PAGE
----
With Knight of Flame coming out on October 15th, I turned the crank on my great wheel of marketing to the notch labeled—Local Independent Book Stores (LIBS). While a tremendous amount of work can be done online, there is no substitute for, or a peripheral device yet invented that replaces, a firm handshake, and that personal touch.
Building relationships is still important, still relevant, and a great way to garner support at your local independent book seller. It's not a one visit, wham, bam, buy my book, kind of deal. It can be, if your end goal is to see your book on their shelves; but, if you actually want the store personnel to keep you in mind and recommend your books to their customers, it takes a little more time and attention. I learned a lot during my first visit, and would like to share it with you.
The LIBS I targeted is touted as one of the biggest new and used book stores in Florida. They host quite a few author events, as evidenced by the huge array of signed book cover posters along the walls. These guys have been around a long, long time, founded in 1933 to be exact. I haven't been in a store like that in years. The arid smell—of old paper, dust, adventure, and wisdom—filled the place. I loved it.
Now, I've been in tons of bookstores before, but as a reader. This was my first sojourn with more on my mind than picking up the latest release from Brooks, Farland, Anderson, Owen, or several of my other favorites. So, my expectations were low. I wanted to go in, look around, introduce myself, ask how they made stocking decisions, buy a book (I didn't want to take up their time without giving something in return), and call it a successful recon mission with a plan to come back in a few weeks.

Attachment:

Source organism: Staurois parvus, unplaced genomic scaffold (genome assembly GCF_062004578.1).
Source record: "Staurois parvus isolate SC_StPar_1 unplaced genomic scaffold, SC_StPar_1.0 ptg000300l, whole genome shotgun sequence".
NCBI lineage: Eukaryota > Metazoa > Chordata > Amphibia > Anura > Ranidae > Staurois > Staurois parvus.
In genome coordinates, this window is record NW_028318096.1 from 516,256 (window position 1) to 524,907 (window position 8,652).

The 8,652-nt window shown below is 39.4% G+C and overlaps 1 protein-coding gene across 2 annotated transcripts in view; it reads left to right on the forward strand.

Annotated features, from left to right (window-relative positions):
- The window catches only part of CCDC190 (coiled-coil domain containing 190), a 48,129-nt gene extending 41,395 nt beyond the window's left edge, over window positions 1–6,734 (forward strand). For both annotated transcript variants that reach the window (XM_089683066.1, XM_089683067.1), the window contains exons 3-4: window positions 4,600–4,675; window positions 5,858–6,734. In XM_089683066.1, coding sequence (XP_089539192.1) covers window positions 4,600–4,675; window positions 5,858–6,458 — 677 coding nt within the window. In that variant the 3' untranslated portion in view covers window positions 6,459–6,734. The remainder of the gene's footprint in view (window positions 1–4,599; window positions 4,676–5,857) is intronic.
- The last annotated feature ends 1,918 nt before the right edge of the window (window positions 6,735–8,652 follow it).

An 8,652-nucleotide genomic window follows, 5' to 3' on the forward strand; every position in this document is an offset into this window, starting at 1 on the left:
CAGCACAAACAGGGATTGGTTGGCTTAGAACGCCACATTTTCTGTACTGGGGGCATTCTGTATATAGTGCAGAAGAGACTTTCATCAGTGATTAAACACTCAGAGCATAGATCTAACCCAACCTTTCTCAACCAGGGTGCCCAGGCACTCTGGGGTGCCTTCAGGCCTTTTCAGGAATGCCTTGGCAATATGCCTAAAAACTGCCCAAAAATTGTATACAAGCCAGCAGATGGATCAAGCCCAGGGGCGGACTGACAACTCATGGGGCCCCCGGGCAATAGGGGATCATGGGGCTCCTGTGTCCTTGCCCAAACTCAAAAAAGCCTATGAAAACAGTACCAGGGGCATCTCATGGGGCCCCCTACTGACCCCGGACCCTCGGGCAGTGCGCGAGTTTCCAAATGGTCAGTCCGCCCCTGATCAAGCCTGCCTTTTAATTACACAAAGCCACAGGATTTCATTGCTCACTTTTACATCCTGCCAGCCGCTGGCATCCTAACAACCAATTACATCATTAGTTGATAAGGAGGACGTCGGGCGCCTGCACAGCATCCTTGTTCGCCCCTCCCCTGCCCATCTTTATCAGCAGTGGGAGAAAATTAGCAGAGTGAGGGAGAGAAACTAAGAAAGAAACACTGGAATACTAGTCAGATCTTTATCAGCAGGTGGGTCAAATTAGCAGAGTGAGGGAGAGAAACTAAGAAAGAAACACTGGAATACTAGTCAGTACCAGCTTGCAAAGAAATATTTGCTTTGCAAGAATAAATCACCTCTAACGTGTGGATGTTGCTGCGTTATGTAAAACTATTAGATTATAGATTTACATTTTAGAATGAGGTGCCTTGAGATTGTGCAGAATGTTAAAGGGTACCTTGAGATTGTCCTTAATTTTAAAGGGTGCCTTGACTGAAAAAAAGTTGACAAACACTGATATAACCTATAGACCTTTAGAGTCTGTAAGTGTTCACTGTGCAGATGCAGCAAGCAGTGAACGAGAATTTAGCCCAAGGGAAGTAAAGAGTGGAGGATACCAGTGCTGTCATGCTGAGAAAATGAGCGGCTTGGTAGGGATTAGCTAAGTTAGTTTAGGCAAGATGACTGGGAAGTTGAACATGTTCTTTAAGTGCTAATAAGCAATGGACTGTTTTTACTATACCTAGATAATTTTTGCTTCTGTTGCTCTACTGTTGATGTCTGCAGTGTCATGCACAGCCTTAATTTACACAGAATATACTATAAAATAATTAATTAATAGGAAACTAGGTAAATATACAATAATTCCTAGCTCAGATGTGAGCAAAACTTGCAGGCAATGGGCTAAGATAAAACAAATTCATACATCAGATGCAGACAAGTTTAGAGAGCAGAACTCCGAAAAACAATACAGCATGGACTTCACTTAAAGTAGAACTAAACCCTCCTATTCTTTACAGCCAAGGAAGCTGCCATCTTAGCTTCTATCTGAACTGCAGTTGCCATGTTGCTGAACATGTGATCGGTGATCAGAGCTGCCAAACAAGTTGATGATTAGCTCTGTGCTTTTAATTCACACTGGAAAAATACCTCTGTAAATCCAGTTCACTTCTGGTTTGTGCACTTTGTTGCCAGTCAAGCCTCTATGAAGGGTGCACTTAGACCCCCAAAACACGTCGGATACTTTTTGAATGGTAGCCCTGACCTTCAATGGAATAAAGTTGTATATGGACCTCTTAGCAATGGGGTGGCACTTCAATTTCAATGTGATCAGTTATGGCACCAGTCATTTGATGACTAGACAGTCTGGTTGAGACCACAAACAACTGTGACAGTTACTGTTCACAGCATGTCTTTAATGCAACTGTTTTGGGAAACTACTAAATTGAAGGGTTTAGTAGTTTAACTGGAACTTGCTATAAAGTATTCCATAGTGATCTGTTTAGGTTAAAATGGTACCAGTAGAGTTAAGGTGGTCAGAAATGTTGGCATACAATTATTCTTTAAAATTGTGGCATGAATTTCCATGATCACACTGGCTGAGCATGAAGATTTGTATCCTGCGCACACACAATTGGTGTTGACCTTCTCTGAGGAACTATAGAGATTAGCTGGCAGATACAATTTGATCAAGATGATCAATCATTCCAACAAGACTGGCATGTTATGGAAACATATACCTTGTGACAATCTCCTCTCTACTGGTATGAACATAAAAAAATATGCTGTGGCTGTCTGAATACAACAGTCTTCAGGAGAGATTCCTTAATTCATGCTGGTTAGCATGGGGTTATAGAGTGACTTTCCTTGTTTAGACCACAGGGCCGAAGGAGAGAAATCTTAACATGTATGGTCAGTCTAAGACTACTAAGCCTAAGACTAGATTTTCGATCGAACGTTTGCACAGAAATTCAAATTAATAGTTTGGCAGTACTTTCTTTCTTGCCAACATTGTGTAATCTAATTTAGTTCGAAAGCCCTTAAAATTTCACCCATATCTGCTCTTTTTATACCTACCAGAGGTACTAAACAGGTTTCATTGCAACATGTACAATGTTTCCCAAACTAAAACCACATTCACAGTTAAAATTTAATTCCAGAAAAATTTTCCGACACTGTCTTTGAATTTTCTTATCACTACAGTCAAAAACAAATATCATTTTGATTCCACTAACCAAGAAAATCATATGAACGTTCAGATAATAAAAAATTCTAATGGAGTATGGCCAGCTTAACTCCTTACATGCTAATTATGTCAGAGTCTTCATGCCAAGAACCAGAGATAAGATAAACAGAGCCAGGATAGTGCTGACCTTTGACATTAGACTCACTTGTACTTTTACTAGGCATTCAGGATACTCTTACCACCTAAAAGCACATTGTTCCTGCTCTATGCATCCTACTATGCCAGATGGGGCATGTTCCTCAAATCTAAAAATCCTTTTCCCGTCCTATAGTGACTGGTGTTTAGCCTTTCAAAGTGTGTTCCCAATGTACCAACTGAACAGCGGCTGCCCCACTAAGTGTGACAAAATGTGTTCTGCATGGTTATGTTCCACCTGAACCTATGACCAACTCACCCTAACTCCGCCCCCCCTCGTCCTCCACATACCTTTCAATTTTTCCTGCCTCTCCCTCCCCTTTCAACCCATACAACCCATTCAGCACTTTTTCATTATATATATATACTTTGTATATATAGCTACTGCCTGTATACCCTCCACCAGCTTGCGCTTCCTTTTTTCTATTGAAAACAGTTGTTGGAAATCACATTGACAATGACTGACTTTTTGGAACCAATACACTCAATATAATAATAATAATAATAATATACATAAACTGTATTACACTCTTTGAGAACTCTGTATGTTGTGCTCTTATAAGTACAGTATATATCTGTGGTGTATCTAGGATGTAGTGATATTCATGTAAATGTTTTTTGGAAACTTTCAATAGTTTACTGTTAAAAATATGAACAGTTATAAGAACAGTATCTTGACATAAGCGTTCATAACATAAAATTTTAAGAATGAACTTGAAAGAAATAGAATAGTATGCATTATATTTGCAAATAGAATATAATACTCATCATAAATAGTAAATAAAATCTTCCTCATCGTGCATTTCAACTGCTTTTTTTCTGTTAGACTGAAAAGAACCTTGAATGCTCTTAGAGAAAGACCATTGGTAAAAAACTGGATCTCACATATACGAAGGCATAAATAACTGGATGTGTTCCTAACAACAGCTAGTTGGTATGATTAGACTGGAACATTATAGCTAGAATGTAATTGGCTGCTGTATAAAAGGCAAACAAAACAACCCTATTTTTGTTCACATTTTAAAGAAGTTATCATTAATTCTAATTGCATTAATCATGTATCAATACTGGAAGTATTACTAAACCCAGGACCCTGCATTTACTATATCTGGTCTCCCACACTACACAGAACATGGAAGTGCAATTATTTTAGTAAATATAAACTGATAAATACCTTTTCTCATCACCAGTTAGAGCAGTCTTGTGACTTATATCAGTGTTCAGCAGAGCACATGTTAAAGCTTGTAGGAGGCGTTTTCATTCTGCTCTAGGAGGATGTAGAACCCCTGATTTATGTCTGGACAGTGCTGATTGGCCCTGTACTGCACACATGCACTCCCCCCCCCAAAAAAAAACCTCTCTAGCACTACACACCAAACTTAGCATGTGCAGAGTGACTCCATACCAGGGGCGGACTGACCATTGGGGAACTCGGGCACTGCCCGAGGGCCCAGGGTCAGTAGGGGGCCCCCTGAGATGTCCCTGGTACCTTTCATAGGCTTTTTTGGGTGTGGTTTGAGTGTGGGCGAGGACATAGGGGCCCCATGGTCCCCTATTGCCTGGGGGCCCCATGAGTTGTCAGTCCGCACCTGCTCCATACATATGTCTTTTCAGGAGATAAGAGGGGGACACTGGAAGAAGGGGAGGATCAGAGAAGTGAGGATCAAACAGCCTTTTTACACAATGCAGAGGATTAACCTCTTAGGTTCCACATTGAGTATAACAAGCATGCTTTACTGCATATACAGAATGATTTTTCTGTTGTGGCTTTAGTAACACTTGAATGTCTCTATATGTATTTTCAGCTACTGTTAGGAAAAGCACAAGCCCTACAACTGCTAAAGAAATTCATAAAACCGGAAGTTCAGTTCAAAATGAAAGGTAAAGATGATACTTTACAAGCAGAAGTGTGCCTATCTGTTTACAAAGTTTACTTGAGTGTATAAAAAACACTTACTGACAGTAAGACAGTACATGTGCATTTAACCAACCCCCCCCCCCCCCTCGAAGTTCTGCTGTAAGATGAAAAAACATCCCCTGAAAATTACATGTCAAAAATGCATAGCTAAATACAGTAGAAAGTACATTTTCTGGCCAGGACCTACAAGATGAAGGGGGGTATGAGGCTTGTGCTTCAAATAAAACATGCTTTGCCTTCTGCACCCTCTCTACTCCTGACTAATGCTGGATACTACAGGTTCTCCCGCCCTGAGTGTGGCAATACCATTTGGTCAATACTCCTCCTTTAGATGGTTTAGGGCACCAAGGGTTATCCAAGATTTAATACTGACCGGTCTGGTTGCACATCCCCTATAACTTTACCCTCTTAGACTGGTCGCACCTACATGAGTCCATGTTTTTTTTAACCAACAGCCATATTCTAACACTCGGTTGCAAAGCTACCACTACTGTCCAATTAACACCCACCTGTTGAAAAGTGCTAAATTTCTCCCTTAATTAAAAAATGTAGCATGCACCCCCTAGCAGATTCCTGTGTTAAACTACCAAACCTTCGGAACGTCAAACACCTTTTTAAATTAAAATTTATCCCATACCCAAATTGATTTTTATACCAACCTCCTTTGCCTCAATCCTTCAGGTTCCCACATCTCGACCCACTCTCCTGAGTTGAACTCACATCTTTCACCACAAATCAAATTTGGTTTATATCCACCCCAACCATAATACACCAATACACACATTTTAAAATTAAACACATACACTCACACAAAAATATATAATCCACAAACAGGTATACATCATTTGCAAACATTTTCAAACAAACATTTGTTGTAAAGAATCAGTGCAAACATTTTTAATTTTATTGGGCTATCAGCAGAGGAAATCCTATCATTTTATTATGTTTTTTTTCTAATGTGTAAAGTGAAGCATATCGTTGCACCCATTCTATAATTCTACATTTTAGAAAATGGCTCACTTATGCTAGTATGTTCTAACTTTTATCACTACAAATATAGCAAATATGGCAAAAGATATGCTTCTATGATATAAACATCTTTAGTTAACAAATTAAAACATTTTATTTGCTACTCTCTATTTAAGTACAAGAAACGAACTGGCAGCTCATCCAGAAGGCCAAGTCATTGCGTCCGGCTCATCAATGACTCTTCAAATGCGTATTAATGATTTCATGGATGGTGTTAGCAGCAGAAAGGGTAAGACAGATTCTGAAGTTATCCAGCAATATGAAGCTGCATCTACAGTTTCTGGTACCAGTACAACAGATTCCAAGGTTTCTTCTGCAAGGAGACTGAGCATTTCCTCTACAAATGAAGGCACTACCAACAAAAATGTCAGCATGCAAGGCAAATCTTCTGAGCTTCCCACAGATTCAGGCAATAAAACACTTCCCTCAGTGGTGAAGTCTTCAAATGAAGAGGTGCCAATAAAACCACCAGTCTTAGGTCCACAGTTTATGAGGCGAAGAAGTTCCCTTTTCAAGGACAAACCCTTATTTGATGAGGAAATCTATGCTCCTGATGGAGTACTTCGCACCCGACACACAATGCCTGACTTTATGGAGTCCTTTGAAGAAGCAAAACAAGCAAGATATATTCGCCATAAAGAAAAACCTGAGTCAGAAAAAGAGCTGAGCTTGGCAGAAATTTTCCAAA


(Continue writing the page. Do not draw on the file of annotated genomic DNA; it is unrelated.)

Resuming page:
It didn't quite work out that way.
I struck up a conversation with one of the guys behind the desk. It only lasted a few minutes, but I got the chance to introduce myself, handed him my business card, and mentioned that I had a book coming out soon. He gave me the owner's card in return and suggested I give him a call. Done. Nothing major, but I was nice, made the initial contact, and gained the information I needed. Mission accomplished.
Free to peruse the shelves, I found the Fantasy section. Being an avid Fantasy guy, most of the other shelves, and there were shelves everywhere, appear grayed out to me anyway. While perusing the new releases, the gentleman I had spoken to, Roger (name changed to protect the innocent), walked over and picked up the conversation where we left off. We talked about some of the different authors, and then changed topics to cover art.
Roger appeared to be roughly my age, give or take, and he'd worked in the store since he was three, THREE, said he started in the comic book room. Based on his confident demeanor, and the comfortable, familiar way he talked about the authors that had held signings over the years, I got the impression he'd seen just about every book that had come out in the last thirty years worth seeing.